Garden celery - uses for?

lathechuck's picture

I put a few celery plants into my garden late this summer, and did nothing in particular to constrain their growth. Instead of a pillar of palid stalks, I got a bush with lots of dark green leaves on dark green stalks. It was undamaged by a few frosty nights, but with a winter storm coming in (mid-December in the mid-Atlantic), I decided that harvest could not wait. So, what to do with a bunch of leafy celery?

I stripped the leaves off of the stalks, and made pesto (adding walnuts, parmesan cheese, fresh flat-leaf parsley, garlic, salt, and olive oil). I think it tastes good smeared on crackers, along side the soup described below. (My wife, who has a more sensitive palate than mine, said that the taste was too "sharp" for her.)

The stalks, stripped of their leaves, were chopped and sauteed with a chopped onion in olive oil. When tender, I added some water and a diced potato. When THAT was tender, I tried to mash it all into a cream-style soup, but it still turned out chunky. Added milk, salt, pepper, simmered for a few more minutes, and then served it. I liked it, but my wife found that celery is something that people can be allergic to, along with cantaloupes (which are a problem for her), so I didn't need to share it.

Celery freezes beautifully. Every part. Wash leaves and stalks carefully. Really carefully. Super carefully for thick, bushy leaves because they'll have critters hidden amongst the thicket of greens.

It depends on how much additional animal protein of uncertain origin you like in your diet.

You can sort the leaves from the stalks or mix them up. Chop very fine. Both ways work.

Then freeze in handful-size portions. Toss frozen lump into soup at the start of the cooking process.

ClareBroommaker's picture

Oh, no, your wife is allergic to celery?! That's not good.

I usually put loads of chunky celery in cornbread dressing, but the leaves alone would give it lots of flavor. I also could see chopping the leaves very finely on a burger, since I sometimes put celery seed on a burger as it cooks. Otherwise I'd just use it bit by bit in soups. I think your creamed celery soup sounds great, even the lumps. Lumps just indicate homemade authenticity!

I know what you wife means by sharp celery. I'm not certain, but I think that might mean your celery could use more water during its growth next year. Some suggest growing it in garden trenches in order to swamp it with water sometimes. And I think its wild cousin is actually a swamp plant.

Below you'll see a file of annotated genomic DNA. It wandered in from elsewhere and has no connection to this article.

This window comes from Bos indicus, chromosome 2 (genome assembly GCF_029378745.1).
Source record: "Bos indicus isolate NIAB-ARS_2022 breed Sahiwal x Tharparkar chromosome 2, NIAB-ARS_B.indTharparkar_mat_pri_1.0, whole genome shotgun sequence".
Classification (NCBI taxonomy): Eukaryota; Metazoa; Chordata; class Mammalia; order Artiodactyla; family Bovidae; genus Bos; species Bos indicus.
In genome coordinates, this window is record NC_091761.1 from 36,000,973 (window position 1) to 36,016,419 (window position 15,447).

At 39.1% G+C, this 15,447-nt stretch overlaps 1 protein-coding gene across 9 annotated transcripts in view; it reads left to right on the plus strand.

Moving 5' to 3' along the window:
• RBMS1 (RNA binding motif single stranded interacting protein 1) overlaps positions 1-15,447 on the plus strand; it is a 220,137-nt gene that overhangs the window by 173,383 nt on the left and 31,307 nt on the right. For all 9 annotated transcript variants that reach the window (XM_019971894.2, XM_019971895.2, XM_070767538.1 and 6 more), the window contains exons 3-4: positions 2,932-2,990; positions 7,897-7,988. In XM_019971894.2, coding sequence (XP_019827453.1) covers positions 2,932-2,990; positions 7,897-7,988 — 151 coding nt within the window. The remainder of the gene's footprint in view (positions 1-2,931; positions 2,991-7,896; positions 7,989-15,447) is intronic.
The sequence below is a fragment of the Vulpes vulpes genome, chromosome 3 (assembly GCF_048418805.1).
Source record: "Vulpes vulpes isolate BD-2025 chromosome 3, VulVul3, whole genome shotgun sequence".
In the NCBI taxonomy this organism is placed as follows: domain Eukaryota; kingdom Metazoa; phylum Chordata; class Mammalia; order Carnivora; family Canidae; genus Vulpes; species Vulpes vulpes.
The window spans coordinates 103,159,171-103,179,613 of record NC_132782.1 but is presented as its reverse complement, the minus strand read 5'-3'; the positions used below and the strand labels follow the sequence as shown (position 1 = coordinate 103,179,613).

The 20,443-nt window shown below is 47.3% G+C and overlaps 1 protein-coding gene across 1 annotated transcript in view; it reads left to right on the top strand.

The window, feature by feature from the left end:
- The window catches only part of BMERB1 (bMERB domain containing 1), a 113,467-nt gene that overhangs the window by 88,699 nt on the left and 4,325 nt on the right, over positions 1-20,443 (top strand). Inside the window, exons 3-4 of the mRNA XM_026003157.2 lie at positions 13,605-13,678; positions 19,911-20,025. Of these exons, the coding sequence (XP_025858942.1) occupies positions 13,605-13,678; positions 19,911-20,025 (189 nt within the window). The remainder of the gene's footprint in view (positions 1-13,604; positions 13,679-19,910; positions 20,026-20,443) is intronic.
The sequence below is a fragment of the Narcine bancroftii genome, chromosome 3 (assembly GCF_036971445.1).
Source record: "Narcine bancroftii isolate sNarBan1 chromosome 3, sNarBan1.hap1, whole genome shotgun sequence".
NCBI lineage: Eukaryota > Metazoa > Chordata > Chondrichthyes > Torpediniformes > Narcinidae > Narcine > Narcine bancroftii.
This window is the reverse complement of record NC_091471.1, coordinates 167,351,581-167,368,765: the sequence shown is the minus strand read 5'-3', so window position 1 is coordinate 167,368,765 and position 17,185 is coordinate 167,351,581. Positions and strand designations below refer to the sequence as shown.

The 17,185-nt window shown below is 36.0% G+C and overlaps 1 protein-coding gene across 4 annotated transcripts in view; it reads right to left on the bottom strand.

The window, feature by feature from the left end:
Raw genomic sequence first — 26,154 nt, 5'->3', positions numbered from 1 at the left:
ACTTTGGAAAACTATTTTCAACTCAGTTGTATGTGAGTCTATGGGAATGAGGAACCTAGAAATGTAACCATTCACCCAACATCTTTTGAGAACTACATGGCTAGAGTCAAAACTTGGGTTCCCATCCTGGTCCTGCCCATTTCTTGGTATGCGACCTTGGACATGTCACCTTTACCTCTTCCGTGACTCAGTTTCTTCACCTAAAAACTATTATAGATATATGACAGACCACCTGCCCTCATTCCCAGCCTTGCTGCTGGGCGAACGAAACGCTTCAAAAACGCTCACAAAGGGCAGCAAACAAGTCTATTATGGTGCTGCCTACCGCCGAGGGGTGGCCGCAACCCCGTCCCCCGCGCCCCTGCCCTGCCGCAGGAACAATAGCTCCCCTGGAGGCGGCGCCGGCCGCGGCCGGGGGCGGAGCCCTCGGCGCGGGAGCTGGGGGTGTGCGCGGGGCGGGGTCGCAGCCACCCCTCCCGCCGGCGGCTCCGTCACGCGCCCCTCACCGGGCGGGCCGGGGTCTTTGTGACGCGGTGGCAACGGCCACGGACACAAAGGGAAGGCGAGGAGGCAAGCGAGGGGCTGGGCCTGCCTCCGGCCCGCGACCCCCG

Maybe you could put bits of it it in grain dishes like risotto or bulghur salad (or the cooked equivalent). How about in meatballs or some kind of fried dough dishes like hush puppies or falafel?

alice's picture

Celery is also wonderful in traditional meat braises from Italy. I learned about it because my ears are usually alert for mentions of traditional ordinary people's food. A newspaper columnist mentioned a traditional menu rhyme* from Rome -- 'braised meat with celery' is one of the dishes . The celery imparts lovely flavour and cooks down as the meat braises to become really tender. I did it with oxtail the other week. £5 for an oxtail (best quality), braised with veg, and the meat is so rich it feeds about eight, I froze some of the meat then made broth with the bones.

*"Monday beans with pork rind, Tuesday braised meat with celery, Wednesday oxtail, Thursday se Dio vorrà, li gnocchi (if god wants, gnocchi), Friday fresh fish soup, Saturday tripe with sauce, Sunday supplì, or rice croquettes."

lathechuck's picture

When I started this thread, I mentioned that I thought that my "harvest could not wait" due to incoming cold weather. Well, I actually only harvested half of my celery, and the rest of it seems to have come through the week of cold weather (rain, sleet, 1-2" of snow, freezing rain, morning temps around 25F) without harm. This is without a cold frame or row cover, though I have tucked handfuls of leaves up around the base of the plant. The leaves at the ends of the stalks look just fine this morning, at about 40F.
So... I guess I'll whip up another batch of celery pesto for the New Year.

Sweet Tatorman's picture

I have never tried growing celery. Since my climate is similar to yours maybe I should give it a try. Did you grow from seed or from the bottoms of bought celery from the store? Any tips on growing that you care to offer? Thanks.

lathechuck's picture

I got them last fall at the local farmer's market.

We've had more nights in the low 20's (F), and the remaining plant looks perfectly healthy. It may be relevant that I stuffed a bunch of fallen leaves around it before the weather got cold.

I dry celery leaves and use them in soups. I love the flavour of celery in vegetable soup - it is a little bit salty. Celery leaves/stalks make a brilliant vegetable stock as well, very flavoursome.